It's unimaginative in the ways that should matter for it to either be a legitimately good movie about a mother taking care of her invalid son (the opening shows her aggressive teenage stepson, going off to some special school after being expelled with his dad, and the two get into a car wreck that leaves the father dead and the kid in a lobotomized state), while also tending to a seemingly troubled boy who is practically deaf (this Jacob Tremblay, making sure like Jennifer Lawrence and Kristin Stewart before him among many others to get in that s***y horror movie in early in his career) and who runs away and he may be a ghost now, OR if it became a sleazy exploitation picture with hints/direct references to incest and gratuitous nudity and violence.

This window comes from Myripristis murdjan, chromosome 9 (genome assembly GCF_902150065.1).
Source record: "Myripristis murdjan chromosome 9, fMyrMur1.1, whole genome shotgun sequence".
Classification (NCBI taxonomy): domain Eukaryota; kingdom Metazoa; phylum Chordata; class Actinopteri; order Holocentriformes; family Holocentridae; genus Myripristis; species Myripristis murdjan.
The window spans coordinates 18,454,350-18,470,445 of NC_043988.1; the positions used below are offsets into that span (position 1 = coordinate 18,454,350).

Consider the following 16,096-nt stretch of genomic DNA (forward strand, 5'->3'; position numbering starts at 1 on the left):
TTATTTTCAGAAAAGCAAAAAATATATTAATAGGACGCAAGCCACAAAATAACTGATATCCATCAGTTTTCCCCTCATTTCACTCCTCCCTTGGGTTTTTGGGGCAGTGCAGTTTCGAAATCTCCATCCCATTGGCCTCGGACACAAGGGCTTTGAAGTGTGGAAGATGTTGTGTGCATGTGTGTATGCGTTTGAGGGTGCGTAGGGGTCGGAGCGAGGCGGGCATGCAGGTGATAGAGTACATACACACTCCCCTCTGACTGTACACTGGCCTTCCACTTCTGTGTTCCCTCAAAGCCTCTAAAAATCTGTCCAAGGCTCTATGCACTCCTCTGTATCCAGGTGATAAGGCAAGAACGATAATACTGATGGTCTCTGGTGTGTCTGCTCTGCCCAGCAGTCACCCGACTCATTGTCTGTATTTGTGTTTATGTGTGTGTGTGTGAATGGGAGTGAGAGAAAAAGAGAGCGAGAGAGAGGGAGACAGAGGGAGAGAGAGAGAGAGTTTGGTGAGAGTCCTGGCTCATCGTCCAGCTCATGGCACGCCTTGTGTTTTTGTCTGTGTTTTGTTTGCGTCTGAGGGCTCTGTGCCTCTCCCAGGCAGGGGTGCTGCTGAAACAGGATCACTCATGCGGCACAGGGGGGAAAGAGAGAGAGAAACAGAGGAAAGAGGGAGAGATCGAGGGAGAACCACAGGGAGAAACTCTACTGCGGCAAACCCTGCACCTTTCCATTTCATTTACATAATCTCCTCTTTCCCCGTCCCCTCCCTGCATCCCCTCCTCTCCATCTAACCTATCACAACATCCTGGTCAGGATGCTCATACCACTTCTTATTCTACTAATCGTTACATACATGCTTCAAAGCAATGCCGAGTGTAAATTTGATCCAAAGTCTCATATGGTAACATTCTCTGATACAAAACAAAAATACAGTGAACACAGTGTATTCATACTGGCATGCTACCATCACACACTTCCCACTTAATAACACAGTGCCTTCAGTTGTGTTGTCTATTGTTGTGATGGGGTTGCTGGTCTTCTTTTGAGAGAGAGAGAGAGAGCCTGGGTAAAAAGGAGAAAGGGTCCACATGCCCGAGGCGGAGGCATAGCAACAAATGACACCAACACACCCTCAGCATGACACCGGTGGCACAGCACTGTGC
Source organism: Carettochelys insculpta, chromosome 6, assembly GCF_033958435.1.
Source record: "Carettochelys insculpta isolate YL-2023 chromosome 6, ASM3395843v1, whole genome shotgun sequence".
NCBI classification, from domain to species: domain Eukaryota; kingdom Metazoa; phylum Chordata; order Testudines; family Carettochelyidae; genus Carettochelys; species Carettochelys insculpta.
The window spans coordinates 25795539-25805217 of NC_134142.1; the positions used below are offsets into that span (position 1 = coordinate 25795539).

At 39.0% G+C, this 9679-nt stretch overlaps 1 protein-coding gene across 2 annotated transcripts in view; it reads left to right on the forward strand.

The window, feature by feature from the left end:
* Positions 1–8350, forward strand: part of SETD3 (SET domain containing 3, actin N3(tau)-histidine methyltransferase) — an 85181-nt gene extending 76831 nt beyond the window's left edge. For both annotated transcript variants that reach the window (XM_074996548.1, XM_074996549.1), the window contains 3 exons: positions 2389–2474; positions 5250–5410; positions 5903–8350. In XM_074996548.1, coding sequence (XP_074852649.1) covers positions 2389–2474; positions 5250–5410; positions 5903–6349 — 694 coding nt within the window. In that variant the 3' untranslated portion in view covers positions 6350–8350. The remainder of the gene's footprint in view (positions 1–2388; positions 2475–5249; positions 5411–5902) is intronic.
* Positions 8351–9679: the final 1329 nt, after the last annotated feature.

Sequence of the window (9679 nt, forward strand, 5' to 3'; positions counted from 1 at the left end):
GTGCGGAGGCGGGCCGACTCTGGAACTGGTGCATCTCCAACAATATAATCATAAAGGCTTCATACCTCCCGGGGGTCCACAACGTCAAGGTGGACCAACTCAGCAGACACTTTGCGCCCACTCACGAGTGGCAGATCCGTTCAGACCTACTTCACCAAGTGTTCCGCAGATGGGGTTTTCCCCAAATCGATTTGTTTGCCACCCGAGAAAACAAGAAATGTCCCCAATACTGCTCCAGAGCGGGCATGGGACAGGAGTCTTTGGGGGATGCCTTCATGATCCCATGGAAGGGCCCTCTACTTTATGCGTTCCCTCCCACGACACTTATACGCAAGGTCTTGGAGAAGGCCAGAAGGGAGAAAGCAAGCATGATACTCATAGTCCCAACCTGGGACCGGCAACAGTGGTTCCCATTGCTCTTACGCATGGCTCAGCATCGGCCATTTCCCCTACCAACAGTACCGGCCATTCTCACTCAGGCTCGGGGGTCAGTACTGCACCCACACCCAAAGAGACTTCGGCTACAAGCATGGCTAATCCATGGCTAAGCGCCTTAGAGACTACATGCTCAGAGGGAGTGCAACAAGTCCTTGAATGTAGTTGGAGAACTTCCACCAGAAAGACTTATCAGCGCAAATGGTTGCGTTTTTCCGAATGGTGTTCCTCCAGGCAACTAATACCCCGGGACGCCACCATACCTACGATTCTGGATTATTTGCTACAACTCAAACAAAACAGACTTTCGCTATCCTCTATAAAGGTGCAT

Instead this is kind of lazy, boring thriller where the main character has dream sequences that are meant to trick us to make us think something terrible or suspenseful is happening (she's washing her son and then tries to drown him, so early on in the movie, wow that's effed-oh wait nevermind). It does something I cannot abide or stand by when it comes to clichéd screen writing which is not carrying the courage of its storytelling convictions: it should take its premise of a woman in a snow-bound Maine area and run with it in creative ways, not in fake-outs and dreams/nightmares that are meant to make us jump. And, as is the case with spineless horror thrillers from Hollywood (The Darkness was another one this year, but at least that had the slightest bit of something different with the conceit of its premise), it's PG-13. Soft, squishy, one F-word and 'partial' nudity with Naomi Watts (or, as Jerry Seinfeld might say, "Bad naked" in the scene we actually see her exposed in an act of escape from a bathroom).